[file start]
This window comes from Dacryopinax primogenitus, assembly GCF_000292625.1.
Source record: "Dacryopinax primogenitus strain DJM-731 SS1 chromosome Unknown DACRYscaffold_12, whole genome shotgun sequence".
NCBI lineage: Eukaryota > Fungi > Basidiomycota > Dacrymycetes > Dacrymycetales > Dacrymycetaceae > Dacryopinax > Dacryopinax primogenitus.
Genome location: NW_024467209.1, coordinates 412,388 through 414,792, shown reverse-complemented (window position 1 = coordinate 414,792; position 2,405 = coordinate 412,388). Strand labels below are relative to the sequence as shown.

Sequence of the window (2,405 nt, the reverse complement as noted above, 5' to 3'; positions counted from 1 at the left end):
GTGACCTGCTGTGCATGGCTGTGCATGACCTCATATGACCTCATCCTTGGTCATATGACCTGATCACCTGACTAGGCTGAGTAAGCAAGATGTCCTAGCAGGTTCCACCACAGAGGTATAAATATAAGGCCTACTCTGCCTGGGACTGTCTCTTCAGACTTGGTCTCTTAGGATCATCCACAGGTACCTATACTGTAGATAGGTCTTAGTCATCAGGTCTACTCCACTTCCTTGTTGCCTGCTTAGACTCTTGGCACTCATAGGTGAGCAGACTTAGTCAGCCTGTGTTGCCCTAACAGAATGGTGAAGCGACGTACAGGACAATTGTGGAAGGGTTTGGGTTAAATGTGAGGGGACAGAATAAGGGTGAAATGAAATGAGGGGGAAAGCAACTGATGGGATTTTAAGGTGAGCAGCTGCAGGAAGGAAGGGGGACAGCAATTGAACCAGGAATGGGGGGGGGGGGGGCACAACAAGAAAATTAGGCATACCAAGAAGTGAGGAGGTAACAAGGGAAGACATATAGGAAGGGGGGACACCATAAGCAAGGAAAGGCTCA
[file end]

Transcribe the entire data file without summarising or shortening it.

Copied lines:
This window comes from Dacryopinax primogenitus, assembly GCF_000292625.1.
Source record: "Dacryopinax primogenitus strain DJM-731 SS1 chromosome Unknown DACRYscaffold_12, whole genome shotgun sequence".
NCBI lineage: Eukaryota > Fungi > Basidiomycota > Dacrymycetes > Dacrymycetales > Dacrymycetaceae > Dacryopinax > Dacryopinax primogenitus.
Genome location: NW_024467209.1, coordinates 412,388 through 414,792, shown reverse-complemented (window position 1 = coordinate 414,792; position 2,405 = coordinate 412,388). Strand labels below are relative to the sequence as shown.

Sequence of the window (2,405 nt, the reverse complement as noted above, 5' to 3'; positions counted from 1 at the left end):
GTGACCTGCTGTGCATGGCTGTGCATGACCTCATATGACCTCATCCTTGGTCATATGACCTGATCACCTGACTAGGCTGAGTAAGCAAGATGTCCTAGCAGGTTCCACCACAGAGGTATAAATATAAGGCCTACTCTGCCTGGGACTGTCTCTTCAGACTTGGTCTCTTAGGATCATCCACAGGTACCTATACTGTAGATAGGTCTTAGTCATCAGGTCTACTCCACTTCCTTGTTGCCTGCTTAGACTCTTGGCACTCATAGGTGAGCAGACTTAGTCAGCCTGTGTTGCCCTAACAGAATGGTGAAGCGACGTACAGGACAATTGTGGAAGGGTTTGGGTTAAATGTGAGGGGACAGAATAAGGGTGAAATGAAATGAGGGGGAAAGCAACTGATGGGATTTTAAGGTGAGCAGCTGCAGGAAGGAAGGGGGACAGCAATTGAACCAGGAATGGGGGGGGGGGGGGCACAACAAGAAAATTAGGCATACCAAGAAGTGAGGAGGTAACAAGGGAAGACATATAGGAAGGGGGGACACCATAAGCAAGGAAAGGCTCA